House in Tamatsu

Project Info

House in Tamatsu | IDO, KENJI ARCHITECTURAL STUDIO

Words by mooponto Staff

November 11, 2012

House in Tamatsu is designed for 4 members of a family with two kids.

The house is placed in an urban district and a small plot of only 43.21 m² in Osaka, Japan. Around the site is the mixed-use area where small houses, small factories, and small office buildings coexist together without any harmony.

The client’s former house, which stood at this site, was a wooden two-story house. The adjacent sites were close and natural light didn’t enter the old house. Therefore the client requested the family room (living area, dining area, and kitchen) to be as large as possible without pillars or road-bearing walls, and that natural light that comes into the house, especially into the family room.

First, since the site was narrow, the volume of the building took up as much of the site as possible.

According to the lifestyle of the client, the bedroom of the couple and wet areas were placed on the ground floor, the family room was placed on the first floor, the rooms of children were placed on the second floor and the terrace was placed on the roof. For a structural reason, the large openings were not able to open out on the roadside of the first floor of the building. So, I rotated the volume of the second floor 14 degrees for the axis of the building, and interstitial spaces between the rotated wall and the outer wall of the building became voids. The skylight was set up on the upside of the void and is intended to allow natural light to drop on the family room of the first floor.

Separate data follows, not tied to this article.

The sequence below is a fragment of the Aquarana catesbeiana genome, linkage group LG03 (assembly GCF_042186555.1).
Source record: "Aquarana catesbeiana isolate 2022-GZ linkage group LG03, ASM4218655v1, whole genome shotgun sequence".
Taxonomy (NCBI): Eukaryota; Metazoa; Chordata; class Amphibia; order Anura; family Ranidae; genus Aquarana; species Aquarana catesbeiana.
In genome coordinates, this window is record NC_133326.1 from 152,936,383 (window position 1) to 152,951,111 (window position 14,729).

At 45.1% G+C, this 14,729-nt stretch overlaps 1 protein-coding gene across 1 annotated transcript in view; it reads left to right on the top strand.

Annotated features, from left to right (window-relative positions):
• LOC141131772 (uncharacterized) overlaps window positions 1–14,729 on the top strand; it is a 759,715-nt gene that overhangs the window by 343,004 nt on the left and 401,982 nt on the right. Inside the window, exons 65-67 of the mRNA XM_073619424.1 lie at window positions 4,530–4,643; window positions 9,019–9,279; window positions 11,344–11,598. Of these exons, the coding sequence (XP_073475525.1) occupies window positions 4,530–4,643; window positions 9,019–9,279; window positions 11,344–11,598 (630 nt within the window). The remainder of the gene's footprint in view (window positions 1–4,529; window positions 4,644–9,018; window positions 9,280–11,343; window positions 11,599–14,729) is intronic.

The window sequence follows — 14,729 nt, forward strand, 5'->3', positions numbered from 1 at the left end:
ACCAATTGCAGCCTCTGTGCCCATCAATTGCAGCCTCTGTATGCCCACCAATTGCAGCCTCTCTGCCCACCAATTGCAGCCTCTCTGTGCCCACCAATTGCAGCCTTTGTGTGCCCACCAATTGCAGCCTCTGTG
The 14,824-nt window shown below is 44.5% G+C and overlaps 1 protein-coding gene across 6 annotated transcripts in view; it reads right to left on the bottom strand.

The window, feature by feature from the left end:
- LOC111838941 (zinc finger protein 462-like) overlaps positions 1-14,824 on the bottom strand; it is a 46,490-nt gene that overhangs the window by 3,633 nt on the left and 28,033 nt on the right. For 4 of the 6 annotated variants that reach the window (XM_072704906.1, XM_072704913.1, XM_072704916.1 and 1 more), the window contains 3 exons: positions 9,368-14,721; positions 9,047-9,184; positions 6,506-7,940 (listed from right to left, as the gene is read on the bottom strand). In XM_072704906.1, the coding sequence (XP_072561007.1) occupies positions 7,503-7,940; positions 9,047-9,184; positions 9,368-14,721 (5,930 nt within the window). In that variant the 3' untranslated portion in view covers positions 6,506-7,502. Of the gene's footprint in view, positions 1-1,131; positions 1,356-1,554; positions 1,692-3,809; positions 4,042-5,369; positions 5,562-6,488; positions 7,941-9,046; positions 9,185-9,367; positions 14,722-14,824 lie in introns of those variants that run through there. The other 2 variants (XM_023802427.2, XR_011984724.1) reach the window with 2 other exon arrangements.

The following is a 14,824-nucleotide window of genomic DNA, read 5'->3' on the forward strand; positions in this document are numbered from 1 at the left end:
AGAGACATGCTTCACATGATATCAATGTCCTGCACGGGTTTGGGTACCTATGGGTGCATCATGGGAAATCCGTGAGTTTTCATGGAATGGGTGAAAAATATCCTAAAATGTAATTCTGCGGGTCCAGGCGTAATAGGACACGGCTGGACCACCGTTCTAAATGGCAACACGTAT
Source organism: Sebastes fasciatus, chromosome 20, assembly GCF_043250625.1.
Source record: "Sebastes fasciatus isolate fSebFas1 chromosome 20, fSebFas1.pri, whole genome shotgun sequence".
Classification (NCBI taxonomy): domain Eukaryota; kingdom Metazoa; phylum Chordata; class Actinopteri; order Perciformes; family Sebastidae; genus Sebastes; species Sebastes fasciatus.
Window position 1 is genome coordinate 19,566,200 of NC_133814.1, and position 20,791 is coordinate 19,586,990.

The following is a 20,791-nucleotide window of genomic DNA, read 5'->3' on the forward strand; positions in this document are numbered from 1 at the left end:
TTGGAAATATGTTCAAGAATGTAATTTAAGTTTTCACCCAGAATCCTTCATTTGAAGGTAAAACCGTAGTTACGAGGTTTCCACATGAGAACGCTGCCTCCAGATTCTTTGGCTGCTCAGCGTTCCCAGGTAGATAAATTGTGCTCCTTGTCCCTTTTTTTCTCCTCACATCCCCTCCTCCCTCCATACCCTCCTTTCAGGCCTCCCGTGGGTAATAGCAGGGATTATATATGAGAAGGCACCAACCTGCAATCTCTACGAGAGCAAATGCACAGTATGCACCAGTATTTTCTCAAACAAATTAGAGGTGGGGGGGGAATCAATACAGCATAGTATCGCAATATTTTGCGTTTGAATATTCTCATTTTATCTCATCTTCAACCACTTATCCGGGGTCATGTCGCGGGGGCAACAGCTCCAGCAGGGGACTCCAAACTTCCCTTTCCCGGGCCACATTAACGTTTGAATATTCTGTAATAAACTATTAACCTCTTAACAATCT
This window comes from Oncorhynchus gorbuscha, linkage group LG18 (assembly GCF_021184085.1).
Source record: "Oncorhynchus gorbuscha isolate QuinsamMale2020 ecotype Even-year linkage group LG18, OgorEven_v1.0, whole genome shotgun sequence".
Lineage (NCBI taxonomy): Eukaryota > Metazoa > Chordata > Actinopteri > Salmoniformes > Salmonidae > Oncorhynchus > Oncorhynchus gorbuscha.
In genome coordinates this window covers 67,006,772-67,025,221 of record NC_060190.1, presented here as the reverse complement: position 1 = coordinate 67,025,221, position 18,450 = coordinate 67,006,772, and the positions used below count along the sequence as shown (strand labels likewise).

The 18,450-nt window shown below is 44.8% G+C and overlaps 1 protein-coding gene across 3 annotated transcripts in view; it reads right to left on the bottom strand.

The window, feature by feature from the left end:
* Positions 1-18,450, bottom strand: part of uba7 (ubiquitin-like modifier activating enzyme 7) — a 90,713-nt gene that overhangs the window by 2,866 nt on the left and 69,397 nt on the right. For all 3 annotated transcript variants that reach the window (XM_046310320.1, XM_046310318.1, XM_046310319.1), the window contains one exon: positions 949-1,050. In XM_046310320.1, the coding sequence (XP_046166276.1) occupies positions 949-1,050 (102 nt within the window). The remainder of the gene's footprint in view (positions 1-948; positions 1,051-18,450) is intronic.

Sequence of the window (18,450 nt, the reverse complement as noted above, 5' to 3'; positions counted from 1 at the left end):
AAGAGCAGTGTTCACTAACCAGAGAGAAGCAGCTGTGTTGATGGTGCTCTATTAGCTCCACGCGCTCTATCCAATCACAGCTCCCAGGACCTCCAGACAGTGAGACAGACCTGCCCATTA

Moreover, one of two walls rotated 14 degrees on the plan of the second floor is also inclined to the verticality, and the part which overlaps with stairs is turned up and has become like origami or a facet. This inclined wall frees people’s feelings by deviation from the norm, simultaneously the sense of a touch of the degree of inclination and the light to reflect of that inclination cause a new physical sense.

The building’s white box is completely different from the building of the neighborhood. It is the appearance in which the cylindrical volume of the second floor rotated 14 degrees penetrates into the building. Box-shaped cantilevered stairs are floating in the void.

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Tags: #Minimalism#roof terraces#wooden buildings#Yohei Sasakura

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